Thursday, December 20, 2007

Back in San Miguel

On Tuesday, with somewhat heavy hearts, we returned to San Miguel. Linda's mom was being transferred to a rehabilitation center, and we regret not being there with her. We expect to make frequent visits back to Michigan until she is feeling better.

We arrived, sans two suitcases (which showed up last night). It was a pleasure to open the door and find our warm home ready to receive us (though one bathroom is out of commission while some minor construction work is going on).

Linda may not have mentioned that I bought a new motorcycle! It will enable me to explore the countryside around San Miguel and report my explorations in future blog entries. It's a bright yellow (all the better to be seen and avoided by cars, pedestrians, etc.). It's only 150 cc. (about 15 hp), but it's ample to get around town, where the average speed is under 20 mph, and one rarely gets into third gear.

Note the sign on the garage door...Se ponchan llantas gratis.

This is a Mexican no parking sign. It translates as We Give Free Flat Tires (if you park in front of our garage). It's one of my favorite San Miguel amusing and clever...and it makes its point loud and clear.
Bella was very happy to see us return after two weeks. She hasn't left our sides since we returned, and sleeps between the two of us. She has a new habit of climbing on the fountain and drinking from it. Unfortunately, I didn't catch her drinking, but at least you can see her on one of her favorite perches.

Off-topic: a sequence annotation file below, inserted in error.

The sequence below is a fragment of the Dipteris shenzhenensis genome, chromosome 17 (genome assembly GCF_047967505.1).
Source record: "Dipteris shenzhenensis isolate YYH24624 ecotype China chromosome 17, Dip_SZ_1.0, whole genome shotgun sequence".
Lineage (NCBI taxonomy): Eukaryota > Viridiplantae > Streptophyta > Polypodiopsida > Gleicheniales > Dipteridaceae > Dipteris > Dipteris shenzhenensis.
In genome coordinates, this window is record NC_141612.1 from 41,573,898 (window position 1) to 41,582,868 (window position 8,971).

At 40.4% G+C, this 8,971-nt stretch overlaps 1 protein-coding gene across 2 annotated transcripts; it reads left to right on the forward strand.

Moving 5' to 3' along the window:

Tonight we attended a Posada, one of the religious parades held almost nightly this season. A float with religious figures is followed by a crowd. Neighbors shower them with chocolate coins and oranges. It's very quiet, peaceful and moving. On the way to the Posada, we walked through our local market. Dozens of booths were still open (it's about 8:30 pm), selling holiday lights, decorations, plants, toys, handmade clothing for baby Jesus dolls, etc. Men, women and children of all ages fill the streets of the market, and later the Posada. At the Posada the crowd is singing songs together - possibly religious songs, although they don't have that feel or sound - more like old fashioned popular songs (the Mexican versions of Yankee Doodle or Old MacDonald).

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